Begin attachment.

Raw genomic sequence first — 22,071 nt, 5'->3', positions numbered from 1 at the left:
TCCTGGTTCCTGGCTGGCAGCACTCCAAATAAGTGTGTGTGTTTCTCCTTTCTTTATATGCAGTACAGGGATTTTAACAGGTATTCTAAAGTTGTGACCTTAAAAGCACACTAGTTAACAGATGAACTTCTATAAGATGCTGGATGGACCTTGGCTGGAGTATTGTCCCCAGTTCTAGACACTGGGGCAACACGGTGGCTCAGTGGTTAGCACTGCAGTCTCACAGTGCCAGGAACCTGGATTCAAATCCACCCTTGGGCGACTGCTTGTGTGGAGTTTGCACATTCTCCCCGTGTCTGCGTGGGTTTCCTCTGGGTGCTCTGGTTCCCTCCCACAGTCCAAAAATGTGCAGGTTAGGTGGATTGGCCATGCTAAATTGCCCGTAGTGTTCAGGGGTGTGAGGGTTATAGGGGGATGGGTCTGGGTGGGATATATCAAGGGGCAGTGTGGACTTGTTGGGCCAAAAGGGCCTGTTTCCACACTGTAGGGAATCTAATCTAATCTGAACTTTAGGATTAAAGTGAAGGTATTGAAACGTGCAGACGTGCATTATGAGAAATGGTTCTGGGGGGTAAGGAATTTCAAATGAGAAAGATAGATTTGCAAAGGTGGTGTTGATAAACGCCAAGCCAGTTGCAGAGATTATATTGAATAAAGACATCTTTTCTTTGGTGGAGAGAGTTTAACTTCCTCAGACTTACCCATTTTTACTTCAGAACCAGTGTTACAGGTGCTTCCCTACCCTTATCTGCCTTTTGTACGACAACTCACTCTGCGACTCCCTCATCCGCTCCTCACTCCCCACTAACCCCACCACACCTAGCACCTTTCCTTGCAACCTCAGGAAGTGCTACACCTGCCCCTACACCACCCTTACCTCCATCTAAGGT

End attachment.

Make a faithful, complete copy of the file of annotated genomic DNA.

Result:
Raw genomic sequence first — 22,071 nt, 5'->3', positions numbered from 1 at the left:
TCCTGGTTCCTGGCTGGCAGCACTCCAAATAAGTGTGTGTGTTTCTCCTTTCTTTATATGCAGTACAGGGATTTTAACAGGTATTCTAAAGTTGTGACCTTAAAAGCACACTAGTTAACAGATGAACTTCTATAAGATGCTGGATGGACCTTGGCTGGAGTATTGTCCCCAGTTCTAGACACTGGGGCAACACGGTGGCTCAGTGGTTAGCACTGCAGTCTCACAGTGCCAGGAACCTGGATTCAAATCCACCCTTGGGCGACTGCTTGTGTGGAGTTTGCACATTCTCCCCGTGTCTGCGTGGGTTTCCTCTGGGTGCTCTGGTTCCCTCCCACAGTCCAAAAATGTGCAGGTTAGGTGGATTGGCCATGCTAAATTGCCCGTAGTGTTCAGGGGTGTGAGGGTTATAGGGGGATGGGTCTGGGTGGGATATATCAAGGGGCAGTGTGGACTTGTTGGGCCAAAAGGGCCTGTTTCCACACTGTAGGGAATCTAATCTAATCTGAACTTTAGGATTAAAGTGAAGGTATTGAAACGTGCAGACGTGCATTATGAGAAATGGTTCTGGGGGGTAAGGAATTTCAAATGAGAAAGATAGATTTGCAAAGGTGGTGTTGATAAACGCCAAGCCAGTTGCAGAGATTATATTGAATAAAGACATCTTTTCTTTGGTGGAGAGAGTTTAACTTCCTCAGACTTACCCATTTTTACTTCAGAACCAGTGTTACAGGTGCTTCCCTACCCTTATCTGCCTTTTGTACGACAACTCACTCTGCGACTCCCTCATCCGCTCCTCACTCCCCACTAACCCCACCACACCTAGCACCTTTCCTTGCAACCTCAGGAAGTGCTACACCTGCCCCTACACCACCCTTACCTCCATCTAAGGT